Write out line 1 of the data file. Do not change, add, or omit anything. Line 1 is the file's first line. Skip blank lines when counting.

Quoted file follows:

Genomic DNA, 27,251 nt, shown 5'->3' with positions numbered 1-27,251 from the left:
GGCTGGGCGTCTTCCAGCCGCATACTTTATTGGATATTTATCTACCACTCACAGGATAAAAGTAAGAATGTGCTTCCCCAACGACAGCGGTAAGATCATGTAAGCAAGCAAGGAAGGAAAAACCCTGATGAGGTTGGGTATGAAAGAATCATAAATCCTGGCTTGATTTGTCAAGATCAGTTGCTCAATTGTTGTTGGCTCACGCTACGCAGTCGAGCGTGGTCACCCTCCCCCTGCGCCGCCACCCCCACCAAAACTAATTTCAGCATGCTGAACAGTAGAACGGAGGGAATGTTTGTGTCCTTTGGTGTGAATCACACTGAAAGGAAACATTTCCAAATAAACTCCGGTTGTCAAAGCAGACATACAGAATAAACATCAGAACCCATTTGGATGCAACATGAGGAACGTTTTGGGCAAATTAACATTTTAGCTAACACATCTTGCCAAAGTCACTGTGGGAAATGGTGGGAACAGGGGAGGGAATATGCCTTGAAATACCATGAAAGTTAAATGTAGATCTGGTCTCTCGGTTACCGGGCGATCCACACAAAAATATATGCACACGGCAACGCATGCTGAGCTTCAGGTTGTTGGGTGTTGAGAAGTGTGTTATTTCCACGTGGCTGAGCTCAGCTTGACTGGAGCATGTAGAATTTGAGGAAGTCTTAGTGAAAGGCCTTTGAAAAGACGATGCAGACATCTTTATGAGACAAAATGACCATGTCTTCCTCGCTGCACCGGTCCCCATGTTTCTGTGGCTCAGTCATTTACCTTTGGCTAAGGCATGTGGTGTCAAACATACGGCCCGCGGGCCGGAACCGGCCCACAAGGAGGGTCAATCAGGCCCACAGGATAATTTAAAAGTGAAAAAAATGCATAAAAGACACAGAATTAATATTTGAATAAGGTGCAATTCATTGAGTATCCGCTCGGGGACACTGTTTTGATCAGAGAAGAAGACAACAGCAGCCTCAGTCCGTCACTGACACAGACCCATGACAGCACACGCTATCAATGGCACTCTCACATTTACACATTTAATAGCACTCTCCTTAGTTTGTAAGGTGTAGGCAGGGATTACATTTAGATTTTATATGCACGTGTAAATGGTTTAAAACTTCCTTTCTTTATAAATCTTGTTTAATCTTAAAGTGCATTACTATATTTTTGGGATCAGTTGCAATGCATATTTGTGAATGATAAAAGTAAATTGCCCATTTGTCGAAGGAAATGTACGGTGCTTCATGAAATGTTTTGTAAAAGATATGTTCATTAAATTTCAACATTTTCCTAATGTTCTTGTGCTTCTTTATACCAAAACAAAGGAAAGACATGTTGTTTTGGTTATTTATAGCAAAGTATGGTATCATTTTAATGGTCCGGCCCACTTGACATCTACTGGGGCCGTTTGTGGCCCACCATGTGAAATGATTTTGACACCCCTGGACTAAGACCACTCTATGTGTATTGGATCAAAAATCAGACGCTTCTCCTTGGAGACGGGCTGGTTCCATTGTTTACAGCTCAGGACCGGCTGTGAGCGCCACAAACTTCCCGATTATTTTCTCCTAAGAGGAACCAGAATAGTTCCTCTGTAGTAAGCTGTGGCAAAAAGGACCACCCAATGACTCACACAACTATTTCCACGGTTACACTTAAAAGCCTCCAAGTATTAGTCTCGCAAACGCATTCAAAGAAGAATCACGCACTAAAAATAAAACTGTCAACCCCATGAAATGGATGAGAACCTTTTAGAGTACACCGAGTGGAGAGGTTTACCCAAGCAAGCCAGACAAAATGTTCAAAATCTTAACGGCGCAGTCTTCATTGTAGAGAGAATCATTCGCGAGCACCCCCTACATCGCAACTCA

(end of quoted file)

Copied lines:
Genomic DNA, 27,251 nt, shown 5'->3' with positions numbered 1-27,251 from the left: